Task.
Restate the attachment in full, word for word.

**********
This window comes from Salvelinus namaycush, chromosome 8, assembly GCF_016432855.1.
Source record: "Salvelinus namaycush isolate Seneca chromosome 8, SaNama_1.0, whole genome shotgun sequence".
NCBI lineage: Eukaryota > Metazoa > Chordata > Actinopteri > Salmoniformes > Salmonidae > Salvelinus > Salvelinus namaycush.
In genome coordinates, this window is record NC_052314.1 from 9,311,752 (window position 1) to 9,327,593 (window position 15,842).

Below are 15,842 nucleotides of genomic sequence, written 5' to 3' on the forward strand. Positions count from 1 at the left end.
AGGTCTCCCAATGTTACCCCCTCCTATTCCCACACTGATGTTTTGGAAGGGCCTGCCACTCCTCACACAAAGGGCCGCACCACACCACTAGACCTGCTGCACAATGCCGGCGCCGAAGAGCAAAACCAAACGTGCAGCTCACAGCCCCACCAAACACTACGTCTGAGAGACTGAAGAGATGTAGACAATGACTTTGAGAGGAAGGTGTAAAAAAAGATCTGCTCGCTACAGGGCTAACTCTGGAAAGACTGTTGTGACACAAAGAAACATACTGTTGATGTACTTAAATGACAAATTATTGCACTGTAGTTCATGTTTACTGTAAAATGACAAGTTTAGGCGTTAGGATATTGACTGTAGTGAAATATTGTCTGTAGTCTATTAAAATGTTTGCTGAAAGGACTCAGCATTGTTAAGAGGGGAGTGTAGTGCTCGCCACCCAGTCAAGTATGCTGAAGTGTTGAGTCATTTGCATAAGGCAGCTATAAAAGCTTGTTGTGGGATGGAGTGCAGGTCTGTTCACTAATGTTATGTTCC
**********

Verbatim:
This window comes from Salvelinus namaycush, chromosome 8, assembly GCF_016432855.1.
Source record: "Salvelinus namaycush isolate Seneca chromosome 8, SaNama_1.0, whole genome shotgun sequence".
NCBI lineage: Eukaryota > Metazoa > Chordata > Actinopteri > Salmoniformes > Salmonidae > Salvelinus > Salvelinus namaycush.
In genome coordinates, this window is record NC_052314.1 from 9,311,752 (window position 1) to 9,327,593 (window position 15,842).

Below are 15,842 nucleotides of genomic sequence, written 5' to 3' on the forward strand. Positions count from 1 at the left end.
AGGTCTCCCAATGTTACCCCCTCCTATTCCCACACTGATGTTTTGGAAGGGCCTGCCACTCCTCACACAAAGGGCCGCACCACACCACTAGACCTGCTGCACAATGCCGGCGCCGAAGAGCAAAACCAAACGTGCAGCTCACAGCCCCACCAAACACTACGTCTGAGAGACTGAAGAGATGTAGACAATGACTTTGAGAGGAAGGTGTAAAAAAAGATCTGCTCGCTACAGGGCTAACTCTGGAAAGACTGTTGTGACACAAAGAAACATACTGTTGATGTACTTAAATGACAAATTATTGCACTGTAGTTCATGTTTACTGTAAAATGACAAGTTTAGGCGTTAGGATATTGACTGTAGTGAAATATTGTCTGTAGTCTATTAAAATGTTTGCTGAAAGGACTCAGCATTGTTAAGAGGGGAGTGTAGTGCTCGCCACCCAGTCAAGTATGCTGAAGTGTTGAGTCATTTGCATAAGGCAGCTATAAAAGCTTGTTGTGGGATGGAGTGCAGGTCTGTTCACTAATGTTATGTTCC